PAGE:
So, if the dog is in rescue, there's a very, very good chance he wasn't working out in the family that he was with. And if you know the history that he wasn't working out, you definitely want to change the name. The reason is that that name was likely used in a tone that was associated with a lot of blame, possibly some uncomfortable punishment for that dog.
You don't want to carry that through to your life with that dog. So definitely, at the very least, the name is probably been poisoned. What does poisoning mean? Poisoning means that the dog heard the cue which, what is the name mean, period. Let's start, let's start with that. When I say my dog's name, it means I want your attention. Now, if you can't see me in an eye line, that means find me until you can see me in an eye line. So, if my dog is doing agility and I say their name, I just want them to give me attention. If it's around the house and I say their name, I just want them to come into the same room I am I'm in, so I know where they are.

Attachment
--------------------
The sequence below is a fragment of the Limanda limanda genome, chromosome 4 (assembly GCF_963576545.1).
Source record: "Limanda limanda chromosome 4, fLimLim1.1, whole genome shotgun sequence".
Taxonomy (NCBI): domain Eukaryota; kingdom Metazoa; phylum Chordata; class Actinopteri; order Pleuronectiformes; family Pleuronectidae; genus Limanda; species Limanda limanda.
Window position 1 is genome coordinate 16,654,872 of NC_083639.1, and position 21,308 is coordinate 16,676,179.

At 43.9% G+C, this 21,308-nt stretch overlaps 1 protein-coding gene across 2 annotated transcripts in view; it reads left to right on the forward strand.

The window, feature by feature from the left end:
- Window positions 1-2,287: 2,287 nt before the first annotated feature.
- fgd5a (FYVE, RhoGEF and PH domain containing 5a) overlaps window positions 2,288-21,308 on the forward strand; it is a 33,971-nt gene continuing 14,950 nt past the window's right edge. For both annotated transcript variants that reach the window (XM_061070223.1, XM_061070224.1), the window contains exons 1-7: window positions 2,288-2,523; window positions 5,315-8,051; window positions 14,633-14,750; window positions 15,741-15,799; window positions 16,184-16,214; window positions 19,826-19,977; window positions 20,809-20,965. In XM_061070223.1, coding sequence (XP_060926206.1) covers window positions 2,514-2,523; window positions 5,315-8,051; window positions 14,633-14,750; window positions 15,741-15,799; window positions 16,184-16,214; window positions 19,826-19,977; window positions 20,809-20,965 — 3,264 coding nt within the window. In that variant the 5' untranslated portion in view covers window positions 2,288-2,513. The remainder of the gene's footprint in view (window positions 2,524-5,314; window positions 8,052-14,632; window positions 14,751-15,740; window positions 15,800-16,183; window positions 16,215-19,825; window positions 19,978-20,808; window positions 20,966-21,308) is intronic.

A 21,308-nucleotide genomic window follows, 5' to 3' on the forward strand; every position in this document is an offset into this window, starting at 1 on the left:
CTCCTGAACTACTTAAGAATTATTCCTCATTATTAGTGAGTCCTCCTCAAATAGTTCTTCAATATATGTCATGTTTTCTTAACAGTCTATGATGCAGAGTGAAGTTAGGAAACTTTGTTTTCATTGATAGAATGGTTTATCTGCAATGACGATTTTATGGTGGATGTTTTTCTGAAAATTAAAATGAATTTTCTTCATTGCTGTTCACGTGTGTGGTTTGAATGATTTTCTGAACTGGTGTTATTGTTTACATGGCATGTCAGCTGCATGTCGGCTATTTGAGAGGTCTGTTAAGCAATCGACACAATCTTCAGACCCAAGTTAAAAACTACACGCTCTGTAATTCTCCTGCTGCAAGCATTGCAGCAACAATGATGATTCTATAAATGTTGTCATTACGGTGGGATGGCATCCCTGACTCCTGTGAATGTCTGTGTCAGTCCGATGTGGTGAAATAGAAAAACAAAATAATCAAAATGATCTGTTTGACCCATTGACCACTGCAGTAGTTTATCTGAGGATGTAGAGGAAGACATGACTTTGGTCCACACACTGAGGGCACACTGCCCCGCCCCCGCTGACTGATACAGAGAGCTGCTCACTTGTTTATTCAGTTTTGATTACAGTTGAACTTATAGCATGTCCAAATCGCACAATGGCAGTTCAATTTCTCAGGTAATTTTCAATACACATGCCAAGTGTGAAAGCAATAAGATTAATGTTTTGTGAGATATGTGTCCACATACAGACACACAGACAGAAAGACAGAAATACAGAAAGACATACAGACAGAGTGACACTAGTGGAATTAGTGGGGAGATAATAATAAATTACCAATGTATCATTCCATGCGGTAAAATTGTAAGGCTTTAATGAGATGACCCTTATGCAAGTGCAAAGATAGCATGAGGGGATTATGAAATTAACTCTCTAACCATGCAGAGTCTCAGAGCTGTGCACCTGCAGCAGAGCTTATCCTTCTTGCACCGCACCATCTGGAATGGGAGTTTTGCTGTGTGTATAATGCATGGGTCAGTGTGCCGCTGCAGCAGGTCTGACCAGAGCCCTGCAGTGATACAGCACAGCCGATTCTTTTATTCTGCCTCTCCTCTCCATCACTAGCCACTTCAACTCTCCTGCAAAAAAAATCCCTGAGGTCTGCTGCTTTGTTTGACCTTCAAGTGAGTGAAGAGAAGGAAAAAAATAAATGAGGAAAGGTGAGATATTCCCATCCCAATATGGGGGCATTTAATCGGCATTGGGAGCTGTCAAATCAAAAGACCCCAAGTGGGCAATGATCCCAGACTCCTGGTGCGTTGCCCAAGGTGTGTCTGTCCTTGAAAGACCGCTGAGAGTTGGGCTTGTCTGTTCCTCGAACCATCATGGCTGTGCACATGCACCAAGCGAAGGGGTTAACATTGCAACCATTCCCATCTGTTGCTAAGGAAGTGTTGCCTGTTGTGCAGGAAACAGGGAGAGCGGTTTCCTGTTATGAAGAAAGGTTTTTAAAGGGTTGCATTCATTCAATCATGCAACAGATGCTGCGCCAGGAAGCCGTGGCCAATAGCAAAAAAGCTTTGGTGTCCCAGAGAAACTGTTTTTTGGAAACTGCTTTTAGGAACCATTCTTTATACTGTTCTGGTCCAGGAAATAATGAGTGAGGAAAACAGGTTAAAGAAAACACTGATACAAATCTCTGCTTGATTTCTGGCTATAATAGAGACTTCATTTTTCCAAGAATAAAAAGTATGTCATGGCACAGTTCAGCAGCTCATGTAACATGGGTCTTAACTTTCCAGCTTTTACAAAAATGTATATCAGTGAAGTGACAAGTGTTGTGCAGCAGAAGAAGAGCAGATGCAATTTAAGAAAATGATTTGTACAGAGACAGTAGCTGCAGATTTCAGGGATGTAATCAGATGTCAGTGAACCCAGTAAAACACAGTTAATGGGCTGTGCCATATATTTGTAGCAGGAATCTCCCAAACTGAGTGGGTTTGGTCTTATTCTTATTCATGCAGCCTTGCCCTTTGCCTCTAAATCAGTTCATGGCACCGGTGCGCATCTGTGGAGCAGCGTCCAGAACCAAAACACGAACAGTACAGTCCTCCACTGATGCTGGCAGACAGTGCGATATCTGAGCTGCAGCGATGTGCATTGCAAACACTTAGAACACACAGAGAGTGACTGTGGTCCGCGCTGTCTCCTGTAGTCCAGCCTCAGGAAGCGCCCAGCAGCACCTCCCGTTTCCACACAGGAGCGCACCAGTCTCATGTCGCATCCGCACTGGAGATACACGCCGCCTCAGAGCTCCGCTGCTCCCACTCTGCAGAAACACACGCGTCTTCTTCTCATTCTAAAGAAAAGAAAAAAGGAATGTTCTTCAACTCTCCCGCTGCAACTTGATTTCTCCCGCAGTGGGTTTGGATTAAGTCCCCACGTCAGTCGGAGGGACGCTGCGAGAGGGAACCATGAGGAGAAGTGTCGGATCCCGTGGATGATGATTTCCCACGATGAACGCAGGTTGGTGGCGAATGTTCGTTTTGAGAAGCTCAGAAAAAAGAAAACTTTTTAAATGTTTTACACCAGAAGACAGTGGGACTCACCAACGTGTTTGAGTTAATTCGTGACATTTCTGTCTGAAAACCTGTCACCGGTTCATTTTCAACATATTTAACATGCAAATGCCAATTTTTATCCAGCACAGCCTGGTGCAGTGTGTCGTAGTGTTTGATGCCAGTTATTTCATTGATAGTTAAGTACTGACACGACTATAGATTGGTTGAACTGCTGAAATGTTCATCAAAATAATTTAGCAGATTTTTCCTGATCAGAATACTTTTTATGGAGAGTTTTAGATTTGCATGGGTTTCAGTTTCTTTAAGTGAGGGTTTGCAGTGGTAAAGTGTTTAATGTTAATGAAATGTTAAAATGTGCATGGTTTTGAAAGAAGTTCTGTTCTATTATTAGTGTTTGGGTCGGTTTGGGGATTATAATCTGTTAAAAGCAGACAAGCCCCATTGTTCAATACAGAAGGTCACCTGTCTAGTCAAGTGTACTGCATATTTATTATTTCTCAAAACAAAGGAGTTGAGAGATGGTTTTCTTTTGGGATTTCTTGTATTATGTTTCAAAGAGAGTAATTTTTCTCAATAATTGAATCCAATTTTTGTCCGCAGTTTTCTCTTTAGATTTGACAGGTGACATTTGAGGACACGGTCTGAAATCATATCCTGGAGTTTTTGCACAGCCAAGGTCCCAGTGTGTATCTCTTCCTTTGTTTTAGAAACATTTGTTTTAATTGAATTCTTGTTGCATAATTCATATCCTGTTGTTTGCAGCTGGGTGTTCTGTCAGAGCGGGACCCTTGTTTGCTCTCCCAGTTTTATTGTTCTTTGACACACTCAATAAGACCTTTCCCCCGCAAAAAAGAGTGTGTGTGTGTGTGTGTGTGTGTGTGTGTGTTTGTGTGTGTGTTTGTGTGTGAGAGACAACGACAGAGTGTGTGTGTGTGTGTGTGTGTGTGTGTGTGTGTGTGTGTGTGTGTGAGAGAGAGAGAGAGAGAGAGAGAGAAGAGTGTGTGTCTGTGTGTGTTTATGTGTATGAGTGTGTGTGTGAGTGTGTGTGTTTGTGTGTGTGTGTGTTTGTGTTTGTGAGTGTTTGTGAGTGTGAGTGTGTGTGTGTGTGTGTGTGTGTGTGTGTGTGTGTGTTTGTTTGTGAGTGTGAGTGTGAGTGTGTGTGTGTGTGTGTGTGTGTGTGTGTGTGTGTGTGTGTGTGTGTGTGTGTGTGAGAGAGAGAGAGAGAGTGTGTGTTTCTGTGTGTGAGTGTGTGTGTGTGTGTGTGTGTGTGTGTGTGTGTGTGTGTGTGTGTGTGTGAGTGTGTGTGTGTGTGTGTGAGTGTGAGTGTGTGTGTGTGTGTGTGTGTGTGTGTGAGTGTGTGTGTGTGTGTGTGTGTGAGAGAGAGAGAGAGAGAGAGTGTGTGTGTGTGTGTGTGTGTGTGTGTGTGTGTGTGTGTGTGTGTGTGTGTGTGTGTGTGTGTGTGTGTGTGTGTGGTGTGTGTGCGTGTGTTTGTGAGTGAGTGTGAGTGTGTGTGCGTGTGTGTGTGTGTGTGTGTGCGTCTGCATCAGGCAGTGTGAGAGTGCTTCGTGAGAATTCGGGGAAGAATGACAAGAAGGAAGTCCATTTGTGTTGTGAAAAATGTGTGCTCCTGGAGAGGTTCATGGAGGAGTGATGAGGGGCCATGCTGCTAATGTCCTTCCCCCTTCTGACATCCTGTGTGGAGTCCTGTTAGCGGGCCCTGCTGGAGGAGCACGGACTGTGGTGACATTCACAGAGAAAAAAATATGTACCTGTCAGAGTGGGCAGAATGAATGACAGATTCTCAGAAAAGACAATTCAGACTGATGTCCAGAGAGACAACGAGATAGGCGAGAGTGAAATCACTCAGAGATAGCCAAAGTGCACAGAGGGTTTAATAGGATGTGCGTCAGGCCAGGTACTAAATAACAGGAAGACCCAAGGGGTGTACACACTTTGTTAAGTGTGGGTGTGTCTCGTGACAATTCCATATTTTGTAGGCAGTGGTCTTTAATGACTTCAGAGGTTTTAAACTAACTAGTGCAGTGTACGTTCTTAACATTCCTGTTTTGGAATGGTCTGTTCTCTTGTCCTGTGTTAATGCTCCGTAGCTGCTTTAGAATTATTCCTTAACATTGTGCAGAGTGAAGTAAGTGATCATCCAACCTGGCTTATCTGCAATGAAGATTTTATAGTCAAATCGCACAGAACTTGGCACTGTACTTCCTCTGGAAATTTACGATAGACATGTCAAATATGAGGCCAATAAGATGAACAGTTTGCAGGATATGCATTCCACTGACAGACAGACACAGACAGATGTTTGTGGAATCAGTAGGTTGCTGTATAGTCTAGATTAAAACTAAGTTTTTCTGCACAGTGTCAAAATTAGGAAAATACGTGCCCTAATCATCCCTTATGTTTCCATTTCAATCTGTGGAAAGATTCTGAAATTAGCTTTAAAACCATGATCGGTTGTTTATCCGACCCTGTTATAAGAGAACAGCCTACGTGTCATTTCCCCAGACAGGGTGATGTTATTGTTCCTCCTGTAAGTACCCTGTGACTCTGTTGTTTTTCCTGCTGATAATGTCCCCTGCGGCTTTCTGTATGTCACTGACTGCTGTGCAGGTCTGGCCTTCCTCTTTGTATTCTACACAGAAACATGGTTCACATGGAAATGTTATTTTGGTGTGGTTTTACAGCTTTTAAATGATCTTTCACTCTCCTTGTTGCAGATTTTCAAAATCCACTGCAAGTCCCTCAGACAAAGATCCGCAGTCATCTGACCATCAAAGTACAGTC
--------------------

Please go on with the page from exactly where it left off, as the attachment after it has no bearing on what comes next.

It means give me your attention. However, I train that, we'll talk about how you can train that as well for your dogs. I train that, what most people do is just start using the name and the puppy or dog chooses to acknowledge it or keep going about their daily business. What the family does is they start saying the name over and over and over and over. And it kind of turns like Charlie Brown's teacher, right? Wa, wa, wa, wa, wa. They just ignore it. If they hear you calling their name and you're in the refrigerator or opening a cookie jar, yeah, he'll show up. But if not, if they think what they're doing is better off, they will ignore it.